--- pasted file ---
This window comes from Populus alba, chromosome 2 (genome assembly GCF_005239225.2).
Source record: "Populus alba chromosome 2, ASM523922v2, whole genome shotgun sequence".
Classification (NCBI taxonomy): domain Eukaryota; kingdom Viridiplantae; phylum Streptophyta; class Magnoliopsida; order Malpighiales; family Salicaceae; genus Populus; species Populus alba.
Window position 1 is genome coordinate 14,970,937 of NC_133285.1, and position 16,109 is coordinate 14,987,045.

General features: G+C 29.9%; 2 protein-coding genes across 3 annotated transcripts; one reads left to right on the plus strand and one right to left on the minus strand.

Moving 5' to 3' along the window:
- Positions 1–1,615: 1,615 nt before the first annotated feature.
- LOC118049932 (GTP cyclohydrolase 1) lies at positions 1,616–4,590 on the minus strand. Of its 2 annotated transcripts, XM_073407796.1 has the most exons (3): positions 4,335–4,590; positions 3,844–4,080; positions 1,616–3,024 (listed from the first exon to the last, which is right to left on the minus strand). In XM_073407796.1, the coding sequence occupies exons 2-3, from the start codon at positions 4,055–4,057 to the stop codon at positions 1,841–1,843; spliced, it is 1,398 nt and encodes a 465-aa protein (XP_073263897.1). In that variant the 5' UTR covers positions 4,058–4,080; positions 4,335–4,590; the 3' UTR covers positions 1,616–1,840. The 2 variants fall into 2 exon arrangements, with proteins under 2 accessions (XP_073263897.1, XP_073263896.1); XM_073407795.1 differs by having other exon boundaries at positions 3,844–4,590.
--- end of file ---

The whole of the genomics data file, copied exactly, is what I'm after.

This window comes from Populus alba, chromosome 2 (genome assembly GCF_005239225.2).
Source record: "Populus alba chromosome 2, ASM523922v2, whole genome shotgun sequence".
Classification (NCBI taxonomy): domain Eukaryota; kingdom Viridiplantae; phylum Streptophyta; class Magnoliopsida; order Malpighiales; family Salicaceae; genus Populus; species Populus alba.
Window position 1 is genome coordinate 14,970,937 of NC_133285.1, and position 16,109 is coordinate 14,987,045.

General features: G+C 29.9%; 2 protein-coding genes across 3 annotated transcripts; one reads left to right on the plus strand and one right to left on the minus strand.

Moving 5' to 3' along the window:
- Positions 1–1,615: 1,615 nt before the first annotated feature.
- LOC118049932 (GTP cyclohydrolase 1) lies at positions 1,616–4,590 on the minus strand. Of its 2 annotated transcripts, XM_073407796.1 has the most exons (3): positions 4,335–4,590; positions 3,844–4,080; positions 1,616–3,024 (listed from the first exon to the last, which is right to left on the minus strand). In XM_073407796.1, the coding sequence occupies exons 2-3, from the start codon at positions 4,055–4,057 to the stop codon at positions 1,841–1,843; spliced, it is 1,398 nt and encodes a 465-aa protein (XP_073263897.1). In that variant the 5' UTR covers positions 4,058–4,080; positions 4,335–4,590; the 3' UTR covers positions 1,616–1,840. The 2 variants fall into 2 exon arrangements, with proteins under 2 accessions (XP_073263897.1, XP_073263896.1); XM_073407795.1 differs by having other exon boundaries at positions 3,844–4,590.